Here are six top tips from Cie-Elle Digital Imaging for caring for your fine art prints, most of which also apply to looking after original artwork too.
- Avoid direct sunlight
Ever noticed that museums have no windows? There is a good reason for this.
Hanging your art in good light is a must, just be sure to avoid direct sunlight. Unless you want it to fade that is.
If a little sunlight is unavoidable, look into a decent framer who can provide UV-protected glass.
- Be mindful of temperature and climate
High levels of moisture, humidity or dampness can be damaging to artwork and art prints.
Also, exposing artwork to extreme heat is a big no-no, even if it’s just temporary variations.
For example, hanging an artwork over or close to a fireplace. Heat can cause the artwork to warp and will also lead to discolouration over time.
What if you happen to live in the tropics or somewhere with unavoidable humidity? Try leaving a container of DampRid out which will help reduce the moisture in the air.
- Keeping it clean
Yes, you can dust it – lightly. Either a microfibre cloth or suitable feather duster will do the trick. It might go without saying, but don’t use any kind of chemical on the artwork or print.
If you have a painting which has been sealed with a varnish, you can actually use a damp cloth to dust and remove any markings without damaging the artwork.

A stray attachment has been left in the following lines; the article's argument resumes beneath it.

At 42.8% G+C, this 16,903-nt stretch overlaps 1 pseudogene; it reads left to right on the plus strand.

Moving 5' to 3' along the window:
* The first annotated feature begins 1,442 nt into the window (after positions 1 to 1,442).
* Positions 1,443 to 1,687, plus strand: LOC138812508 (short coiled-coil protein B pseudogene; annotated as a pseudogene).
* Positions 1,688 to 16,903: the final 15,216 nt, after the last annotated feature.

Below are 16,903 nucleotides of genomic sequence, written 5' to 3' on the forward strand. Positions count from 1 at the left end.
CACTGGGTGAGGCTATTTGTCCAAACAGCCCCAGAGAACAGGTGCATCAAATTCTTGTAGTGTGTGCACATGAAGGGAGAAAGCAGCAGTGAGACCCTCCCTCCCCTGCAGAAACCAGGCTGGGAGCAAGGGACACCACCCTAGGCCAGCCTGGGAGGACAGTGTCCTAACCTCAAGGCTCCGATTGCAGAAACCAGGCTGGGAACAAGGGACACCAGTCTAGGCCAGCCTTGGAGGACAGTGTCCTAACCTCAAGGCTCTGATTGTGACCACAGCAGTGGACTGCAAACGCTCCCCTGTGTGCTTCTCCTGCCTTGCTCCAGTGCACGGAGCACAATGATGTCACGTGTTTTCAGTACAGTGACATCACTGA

Make sure you take your prints out of the tube as soon as they arrive, and flatten.
Like an elephant, paper has a really good memory, so the longer it stays rolled, the harder it is to flatten.
Investing in a good quality frame will not only enhance the artwork, it also serves to protect the delicate surface from damaging elements like sunlight, temperature and moisture.
Ensure the fixtures are appropriate for the size and weight of the artwork. Also, it’s worth considering how to hang it on the wall.
Double-sided adhesive hooks may seem like an easy option, but they all lose their grip eventually and you could be left with a potentially smashed frame.
A quality framer will be able to advise on all of the above and more.
One final hanging tip – don’t go too high. It’s a common mistake and can make the art appear smaller and less appealing. Any gallery owner or interior designer will tell you, stick to eye-level where possible.
- Storing art
Whether you need to transport the artwork or simply store it for a period of time – what’s the best way to package it up?
Firstly, you’ll need some acid-free tissue paper to wrap it. Follow this up with bubble wrap and then if possible, use cardboard frame corners to protect the edges. Finally, place in a solid box for extra protection.
If it’s an unframed artwork or print on fine art paper, you can use a plastic sleeve with acid-free cardboard. That way the paper won’t bend if stored for a long time.
When finding a secure place to store the artwork, make sure you keep it off floors or walls that contain moisture.